At the end of my work day today, I dropped from a Zoom call, ending the process of unofficially handing off the responsibility for coaching, helping, and advocating for the members of the team I lead at work to one of their peers, who will be stepping in for me over the summer while I take my (overdue) sabbatical.

(She’ll be officially taking over leadership of the team when I sign off for the summer in a couple of weeks, and the team is in great hands.)

What remains at this point is the intangible stuff that you need to do to put things in a good place while you’ll be out for an extended amount of time: locating the “hidden work” you do every day, every week, every month, shining lights on those things, and asking for folks to step up and perpetuate things you have set in motion.

It’s a very different process than the one I went through almost seven years ago when I took my first sabbatical, and I wasn’t yet in a position of hierarchical leadership.

It was remarked during one of these calls today that I have spent more time preparing to leave for three months and come back than most people spend preparing places for their leaving permanently. I suppose that’s just natural, given that I am returning to work after my sabbatical break, and will step back into a position of being accountable for at least some of the things I have set aside while I’m out.

But I also think that—and this is one of the reasons I very much like the benefit of the sabbatical every five years—it’s a very good thing to remove specific pieces from the board every so often. It gives them a chance to recharge, relax, and refresh; to reevaluate their values and goals and then come back with renewed purpose.

It also gives the team a chance to find out what that person has been doing that’s not necessarily been obvious the entire time. Every one of us has things we pick up and run with at work that we just do, and we don’t necessarily crow about it or otherwise draw attention to that fact. It’s good to remove that presence from the equation for a bit, to see where the “missing information” is at.

What’s trapped in my brain that others could use in their day-to-day? What do I need to write out or explain for others that I’ve taken for granted? What approaches and thinking have I brought to the table that will now be missing?

The first time sabbatical came up, I was super-hesitant to take it, because I didn’t fully understand the proper questions to ask. Instead, I was asking things like “what if they find they don’t need me, and I come back and they say ‘dude; you weren’t needed around here, sorry!’” It turns out that’s not the right way to look at it, but instead see it as an opportunity to get some rest while the team looks at things from a slightly different angle for a while. Again: it’s healthy for both groups of people.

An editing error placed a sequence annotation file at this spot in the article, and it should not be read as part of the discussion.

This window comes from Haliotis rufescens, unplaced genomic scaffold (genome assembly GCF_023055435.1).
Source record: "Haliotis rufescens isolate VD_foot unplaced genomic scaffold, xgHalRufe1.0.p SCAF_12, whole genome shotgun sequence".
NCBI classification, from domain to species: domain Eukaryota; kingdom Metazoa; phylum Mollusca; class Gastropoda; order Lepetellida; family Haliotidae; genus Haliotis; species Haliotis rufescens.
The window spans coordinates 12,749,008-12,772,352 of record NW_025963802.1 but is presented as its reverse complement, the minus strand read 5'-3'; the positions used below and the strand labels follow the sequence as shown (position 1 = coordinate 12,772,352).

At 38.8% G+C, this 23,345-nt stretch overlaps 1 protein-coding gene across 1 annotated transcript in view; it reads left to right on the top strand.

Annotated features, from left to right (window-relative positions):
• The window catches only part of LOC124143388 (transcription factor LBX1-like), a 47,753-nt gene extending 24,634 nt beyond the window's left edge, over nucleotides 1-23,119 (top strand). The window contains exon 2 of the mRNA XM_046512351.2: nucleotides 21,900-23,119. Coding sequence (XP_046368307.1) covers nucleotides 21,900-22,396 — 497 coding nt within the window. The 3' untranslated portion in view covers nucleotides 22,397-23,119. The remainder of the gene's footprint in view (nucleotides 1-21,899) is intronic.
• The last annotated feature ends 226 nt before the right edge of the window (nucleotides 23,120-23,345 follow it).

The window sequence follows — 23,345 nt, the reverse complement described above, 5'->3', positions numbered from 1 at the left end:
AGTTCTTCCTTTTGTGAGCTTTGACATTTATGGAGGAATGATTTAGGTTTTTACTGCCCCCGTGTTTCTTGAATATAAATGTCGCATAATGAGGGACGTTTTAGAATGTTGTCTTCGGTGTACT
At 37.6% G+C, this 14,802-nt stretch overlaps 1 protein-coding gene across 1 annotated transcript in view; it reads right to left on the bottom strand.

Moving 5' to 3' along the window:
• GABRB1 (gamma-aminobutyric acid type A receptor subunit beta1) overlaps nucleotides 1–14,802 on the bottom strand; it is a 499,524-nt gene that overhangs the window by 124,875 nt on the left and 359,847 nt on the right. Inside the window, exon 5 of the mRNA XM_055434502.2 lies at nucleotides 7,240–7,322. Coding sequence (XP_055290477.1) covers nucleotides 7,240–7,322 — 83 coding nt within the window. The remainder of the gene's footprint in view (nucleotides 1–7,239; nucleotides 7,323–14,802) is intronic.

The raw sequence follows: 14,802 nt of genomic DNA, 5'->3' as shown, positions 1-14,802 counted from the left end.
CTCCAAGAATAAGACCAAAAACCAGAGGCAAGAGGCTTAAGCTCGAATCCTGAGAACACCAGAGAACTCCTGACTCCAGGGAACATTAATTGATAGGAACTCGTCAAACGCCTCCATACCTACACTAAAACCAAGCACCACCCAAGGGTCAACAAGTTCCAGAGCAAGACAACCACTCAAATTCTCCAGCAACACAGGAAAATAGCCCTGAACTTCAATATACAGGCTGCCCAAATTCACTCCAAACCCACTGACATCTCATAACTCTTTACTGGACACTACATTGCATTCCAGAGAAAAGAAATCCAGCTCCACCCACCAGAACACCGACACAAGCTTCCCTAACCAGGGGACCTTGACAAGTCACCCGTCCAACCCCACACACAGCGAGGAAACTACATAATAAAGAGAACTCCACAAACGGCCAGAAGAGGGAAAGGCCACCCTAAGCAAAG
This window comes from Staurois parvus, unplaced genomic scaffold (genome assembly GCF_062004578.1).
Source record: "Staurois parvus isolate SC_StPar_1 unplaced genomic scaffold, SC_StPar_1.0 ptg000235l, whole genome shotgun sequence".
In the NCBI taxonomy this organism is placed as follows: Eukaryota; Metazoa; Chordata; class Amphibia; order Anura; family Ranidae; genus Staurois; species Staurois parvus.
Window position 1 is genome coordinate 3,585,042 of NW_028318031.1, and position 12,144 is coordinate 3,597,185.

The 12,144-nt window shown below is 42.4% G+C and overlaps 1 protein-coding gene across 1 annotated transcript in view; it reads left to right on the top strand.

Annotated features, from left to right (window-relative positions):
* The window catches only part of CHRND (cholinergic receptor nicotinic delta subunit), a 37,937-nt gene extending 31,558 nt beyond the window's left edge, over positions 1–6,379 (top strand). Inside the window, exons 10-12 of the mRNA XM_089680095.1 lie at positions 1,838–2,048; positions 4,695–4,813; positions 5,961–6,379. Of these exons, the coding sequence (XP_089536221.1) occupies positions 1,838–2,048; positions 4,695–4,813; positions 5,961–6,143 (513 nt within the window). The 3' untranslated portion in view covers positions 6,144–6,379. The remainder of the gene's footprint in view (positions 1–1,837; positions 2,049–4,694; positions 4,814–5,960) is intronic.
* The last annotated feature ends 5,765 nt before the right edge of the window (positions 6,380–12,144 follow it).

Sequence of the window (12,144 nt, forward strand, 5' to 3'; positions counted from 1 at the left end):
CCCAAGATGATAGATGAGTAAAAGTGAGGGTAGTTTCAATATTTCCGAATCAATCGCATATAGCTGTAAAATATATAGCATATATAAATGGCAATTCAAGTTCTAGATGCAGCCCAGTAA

So mid-May begins another adventure: a huge benefit that I’m happy to receive from my employer.

It’s going to be a busy next couple of weeks, but I’m looking forward to unmooring myself from those things and taking some time to drift over the summer, spending extra time with my wife and children.

As I type this, I have just closed Slack on my main workstation, and I don’t plan on opening it up very often (if at all) for the next three months.

I previously mentioned the benefit at Automattic of the sabbatical every five years of employment, and I’m taking mine starting this weekend. I hope to be blogging a bit about what I’m doing with the time I’m gifted and other things while I am out.

I do have some rough goals for the time I’m out. I’d like to:

  • Take the family on a road trip at some point during the summer.
  • Get in an hour of guitar practice at least three days a week, to focus on just basic learning.
  • Up my CrossFit activity from the current 3 times a week to five times a week.
  • Get another one of my eternally half-baked plugins out there for others to start using.
  • Raise some money for Extra Life prior to my 24-hour marathon for the year, hopefully a good chunk of it. This means more streaming on Twitch!

If I get in even half of that, I’ll feel like I’ve done a good job. I want to use the time to spend it with my family and do more things with my children while they are out of school, but I also want to take the time to level up some skills and improve myself while I’m not in the daily routine.

It’s going to fun! If you want to follow along, following this blog is a pretty good way to do that, or following me on Twitter.

And subscribe to my channel on Twitch!


One of the great things about working at Automattic is the feeling that most of us are in it for the long haul.